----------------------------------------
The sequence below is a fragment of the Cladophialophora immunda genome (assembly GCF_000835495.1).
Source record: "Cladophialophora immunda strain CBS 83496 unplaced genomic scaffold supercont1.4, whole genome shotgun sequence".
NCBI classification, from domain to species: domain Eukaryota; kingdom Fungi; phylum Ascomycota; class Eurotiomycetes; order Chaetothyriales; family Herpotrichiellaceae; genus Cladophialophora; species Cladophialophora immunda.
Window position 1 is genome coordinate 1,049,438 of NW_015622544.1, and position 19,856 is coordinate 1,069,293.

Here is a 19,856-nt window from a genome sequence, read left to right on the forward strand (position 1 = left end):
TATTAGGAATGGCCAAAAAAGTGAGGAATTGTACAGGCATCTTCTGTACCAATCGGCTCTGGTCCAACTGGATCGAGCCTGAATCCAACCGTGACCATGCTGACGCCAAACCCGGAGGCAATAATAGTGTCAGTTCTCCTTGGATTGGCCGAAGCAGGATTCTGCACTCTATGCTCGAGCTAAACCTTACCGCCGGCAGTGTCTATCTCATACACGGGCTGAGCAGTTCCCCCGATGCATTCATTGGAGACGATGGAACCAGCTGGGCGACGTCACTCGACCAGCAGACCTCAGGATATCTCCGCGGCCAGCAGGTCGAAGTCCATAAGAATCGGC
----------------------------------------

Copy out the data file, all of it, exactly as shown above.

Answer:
The sequence below is a fragment of the Cladophialophora immunda genome (assembly GCF_000835495.1).
Source record: "Cladophialophora immunda strain CBS 83496 unplaced genomic scaffold supercont1.4, whole genome shotgun sequence".
NCBI classification, from domain to species: domain Eukaryota; kingdom Fungi; phylum Ascomycota; class Eurotiomycetes; order Chaetothyriales; family Herpotrichiellaceae; genus Cladophialophora; species Cladophialophora immunda.
Window position 1 is genome coordinate 1,049,438 of NW_015622544.1, and position 19,856 is coordinate 1,069,293.

Here is a 19,856-nt window from a genome sequence, read left to right on the forward strand (position 1 = left end):
TATTAGGAATGGCCAAAAAAGTGAGGAATTGTACAGGCATCTTCTGTACCAATCGGCTCTGGTCCAACTGGATCGAGCCTGAATCCAACCGTGACCATGCTGACGCCAAACCCGGAGGCAATAATAGTGTCAGTTCTCCTTGGATTGGCCGAAGCAGGATTCTGCACTCTATGCTCGAGCTAAACCTTACCGCCGGCAGTGTCTATCTCATACACGGGCTGAGCAGTTCCCCCGATGCATTCATTGGAGACGATGGAACCAGCTGGGCGACGTCACTCGACCAGCAGACCTCAGGATATCTCCGCGGCCAGCAGGTCGAAGTCCATAAGAATCGGC